Opioid pharmaceutical boss guilty of scheme which bribed doctors to prescribe painkillers
Posted May 03, 2019 11:37:12
The founder of Insys Therapeutics is the highest-ranking pharmaceutical executive to be convicted in a case tied to the US opioid crisis, after he and four colleagues were found guilty of participating in a scheme to bribe doctors to prescribe an addictive painkiller.
- Insys makes the fentanyl spray Subsys, which is used to treat severe cancer pain
- Fentanyl is an especially potent opioid, 100 times stronger than morphine
- Kapoor was found guilty of running a scheme to bribe doctors and for misleading insurers about paying for the drug
A federal jury in Boston found John Kapoor, the drugmaker’s former chairman, and his co-defendants guilty of racketeering conspiracy for engaging in a scheme that also misled insurers into paying for the drug.
Kapoor’s 2017 arrest came on the same day US President Donald Trump declared the epidemic, that has caused tens of thousands of overdose deaths annually, a public health emergency.
Kapoor, 76, was found guilty of running a wide-ranging scheme to bribe doctors across the US by retaining them to act as speakers at sham events at restaurants, ostensibly meant to educate clinicians about its fentanyl spray, Subsys.
Prosecutors said Kapoor also directed efforts to defraud insurers who were reluctant to pay for Subsys.
His co-defendants were former Insys executives and managers Michael Gurry, Richard Simon, Sunrise Lee and Joseph Rowan.
They face up to 20 years in prison. They denied wrongdoing, and defence lawyers signalled plans to appeal.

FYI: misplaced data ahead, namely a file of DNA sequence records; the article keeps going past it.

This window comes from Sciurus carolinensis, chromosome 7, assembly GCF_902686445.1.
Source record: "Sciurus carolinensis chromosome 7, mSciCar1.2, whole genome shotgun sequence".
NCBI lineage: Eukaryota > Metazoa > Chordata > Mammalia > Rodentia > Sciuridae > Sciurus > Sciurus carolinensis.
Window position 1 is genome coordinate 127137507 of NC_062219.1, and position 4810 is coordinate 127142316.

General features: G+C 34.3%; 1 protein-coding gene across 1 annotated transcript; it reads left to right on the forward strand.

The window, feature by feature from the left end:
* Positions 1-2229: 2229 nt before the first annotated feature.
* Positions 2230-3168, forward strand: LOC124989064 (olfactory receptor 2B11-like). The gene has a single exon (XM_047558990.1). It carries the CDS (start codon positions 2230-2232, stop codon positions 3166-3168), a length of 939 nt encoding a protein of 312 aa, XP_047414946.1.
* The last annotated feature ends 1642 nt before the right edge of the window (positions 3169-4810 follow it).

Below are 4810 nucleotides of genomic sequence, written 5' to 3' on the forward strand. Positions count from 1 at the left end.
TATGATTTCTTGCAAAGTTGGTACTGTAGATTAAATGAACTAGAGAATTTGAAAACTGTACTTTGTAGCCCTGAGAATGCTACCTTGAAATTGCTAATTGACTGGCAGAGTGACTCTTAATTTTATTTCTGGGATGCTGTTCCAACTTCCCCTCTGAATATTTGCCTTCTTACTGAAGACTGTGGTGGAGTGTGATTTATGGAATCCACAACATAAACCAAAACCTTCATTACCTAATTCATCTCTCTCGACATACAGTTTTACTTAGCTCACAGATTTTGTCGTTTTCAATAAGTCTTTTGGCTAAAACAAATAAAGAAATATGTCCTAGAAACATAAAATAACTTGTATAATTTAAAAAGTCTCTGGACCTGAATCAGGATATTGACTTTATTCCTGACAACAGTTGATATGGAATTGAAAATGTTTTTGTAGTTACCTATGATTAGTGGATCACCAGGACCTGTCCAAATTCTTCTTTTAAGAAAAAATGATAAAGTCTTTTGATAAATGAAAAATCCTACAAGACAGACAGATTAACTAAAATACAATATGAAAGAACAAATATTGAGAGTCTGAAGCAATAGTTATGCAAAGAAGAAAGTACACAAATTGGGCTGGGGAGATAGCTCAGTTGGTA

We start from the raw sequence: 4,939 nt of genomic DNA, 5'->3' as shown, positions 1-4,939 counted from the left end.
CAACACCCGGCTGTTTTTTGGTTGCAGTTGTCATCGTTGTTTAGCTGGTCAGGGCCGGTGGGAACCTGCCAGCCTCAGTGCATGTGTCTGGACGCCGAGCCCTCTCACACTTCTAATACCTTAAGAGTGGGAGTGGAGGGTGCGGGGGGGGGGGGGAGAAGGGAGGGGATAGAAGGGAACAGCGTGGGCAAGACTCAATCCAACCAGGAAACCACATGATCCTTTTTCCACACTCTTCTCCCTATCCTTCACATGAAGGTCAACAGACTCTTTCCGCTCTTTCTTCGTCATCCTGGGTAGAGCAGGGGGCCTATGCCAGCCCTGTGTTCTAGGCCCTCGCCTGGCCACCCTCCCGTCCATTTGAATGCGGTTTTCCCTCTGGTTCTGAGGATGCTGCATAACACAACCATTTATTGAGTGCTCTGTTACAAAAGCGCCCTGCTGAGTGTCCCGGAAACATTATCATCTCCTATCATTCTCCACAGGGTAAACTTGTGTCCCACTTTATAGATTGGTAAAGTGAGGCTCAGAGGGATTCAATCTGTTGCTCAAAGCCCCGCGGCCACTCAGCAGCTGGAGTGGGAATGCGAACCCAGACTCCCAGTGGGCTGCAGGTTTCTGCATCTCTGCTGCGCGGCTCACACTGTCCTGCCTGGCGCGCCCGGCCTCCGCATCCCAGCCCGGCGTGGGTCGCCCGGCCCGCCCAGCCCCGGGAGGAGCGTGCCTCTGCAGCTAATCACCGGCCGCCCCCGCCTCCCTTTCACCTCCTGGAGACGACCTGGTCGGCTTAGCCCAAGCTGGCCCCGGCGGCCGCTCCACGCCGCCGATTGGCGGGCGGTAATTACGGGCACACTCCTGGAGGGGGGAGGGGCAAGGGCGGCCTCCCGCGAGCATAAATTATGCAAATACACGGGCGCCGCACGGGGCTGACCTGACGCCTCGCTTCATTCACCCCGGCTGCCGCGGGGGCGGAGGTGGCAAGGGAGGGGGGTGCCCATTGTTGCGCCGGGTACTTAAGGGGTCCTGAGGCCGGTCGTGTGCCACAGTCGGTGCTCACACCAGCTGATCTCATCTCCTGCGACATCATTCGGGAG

“Dr Kapoor is disappointed in the verdict, as are we,” Beth Wilkinson, Kapoor’s lead attorney, said in a statement.
“Four weeks of jury deliberations confirm that this was far from an open-and-shut case.”
The US Food and Drug Administration approved Subsys in 2012 only for use in treating severe cancer pain.
Yet prosecutors claimed doctors who took bribes often prescribed Subsys to patients without cancer, helping boost sales for the Arizona-based Insys.
Fentanyl is an especially potent opioid, 100 times stronger than morphine.
Kapoor’s lawyers acknowledged Insys paid doctors but contended he believed they were being legally paid to discuss Subsys’ benefits.
Ms Wilkinson, in her opening statement in January, told jurors Kapoor had no knowledge of “side deals” being cut with doctors.
She said a former executive-turned-government-witness, Alec Burlakoff, kept Kapoor in the dark about them.
Mr Burlakoff, Insys’ ex-vice president of sales, and Michael Babich, its former chief executive, testified against Kapoor after pleading guilty to participating in the scheme.
Jurors during the trial watched a rap video Insys produced for its sales staff describing its strategies to boost sales that starred Mr Burlakoff dressed as a dancing bottle of Subsys.
Witnesses also testified that Lee, an ex-stripper turned Insys regional sales director, gave a lap dance to a doctor at a Chicago club while pushing him to prescribe Subsys.
Insys in August said it had agreed to pay at least $US150 million ($214 million) in a related settlement with the US Justice Department.
In a statement in reaction, the company said the case involved “the actions of a select few former employees”.